Study Finds Early Alcohol Use Increases Alcohol Abuse Later in Life May 23, 2013
The earlier the age at which youth take their first alcoholic drink, the greater the risk of developing alcohol problems, Medical News Today reported.
A new study that will be published in the October issue of Alcoholism: Clinical & Experimental Research shows that individuals who have their first drink during puberty subsequently have higher drinking levels than do individuals with a post-pubertal drinking onset.
“Most teenagers have their first alcoholic drink during puberty, however, most research on the risks of early-onset alcohol use up to now has not focused on the pubertal stage during which the first alcoholic drink is consumed,” said Miriam Schneider, leader of the Research Group Developmental Neuropsychopharmacology at the Central Institute of Mental Health, University of Heidelberg, as well as corresponding author for the study.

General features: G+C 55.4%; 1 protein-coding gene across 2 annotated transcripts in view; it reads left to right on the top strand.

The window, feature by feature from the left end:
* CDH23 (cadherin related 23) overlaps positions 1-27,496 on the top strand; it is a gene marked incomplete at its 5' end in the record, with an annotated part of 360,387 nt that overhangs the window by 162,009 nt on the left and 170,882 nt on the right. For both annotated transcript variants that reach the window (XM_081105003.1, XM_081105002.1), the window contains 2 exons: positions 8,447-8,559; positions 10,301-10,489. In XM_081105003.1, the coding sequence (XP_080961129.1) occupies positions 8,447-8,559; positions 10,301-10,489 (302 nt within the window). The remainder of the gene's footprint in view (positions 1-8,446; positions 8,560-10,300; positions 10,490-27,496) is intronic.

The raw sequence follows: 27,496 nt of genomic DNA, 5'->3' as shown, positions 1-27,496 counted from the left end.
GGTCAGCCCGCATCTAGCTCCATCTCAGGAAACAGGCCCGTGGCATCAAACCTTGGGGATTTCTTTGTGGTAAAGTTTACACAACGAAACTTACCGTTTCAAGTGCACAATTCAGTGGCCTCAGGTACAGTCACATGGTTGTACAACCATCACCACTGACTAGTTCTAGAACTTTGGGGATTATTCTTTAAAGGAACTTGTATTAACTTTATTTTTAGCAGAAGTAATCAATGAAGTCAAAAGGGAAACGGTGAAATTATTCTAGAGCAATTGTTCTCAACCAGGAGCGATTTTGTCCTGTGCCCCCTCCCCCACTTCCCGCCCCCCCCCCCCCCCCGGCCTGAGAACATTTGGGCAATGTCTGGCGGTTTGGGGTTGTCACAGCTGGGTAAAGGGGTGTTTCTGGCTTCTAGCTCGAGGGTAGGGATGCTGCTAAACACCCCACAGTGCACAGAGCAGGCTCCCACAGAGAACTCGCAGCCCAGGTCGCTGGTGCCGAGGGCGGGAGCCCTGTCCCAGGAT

“Common thinking in alcohol research was that the earlier adolescents begin, the more deleterious become their drinking habits. However, a closer look at the statistics revealed a peak risk of alcohol use disorders for those beginning at 12 to 14 years of age, while even earlier beginners seemed to have a slightly lower risk. Since timing of puberty is not a simple function of chronological age, and also greatly differs between the sexes, the pubertal phase at first drink may therefore represent a stronger and better indicator for subsequent alcohol-related problems than simply the age.”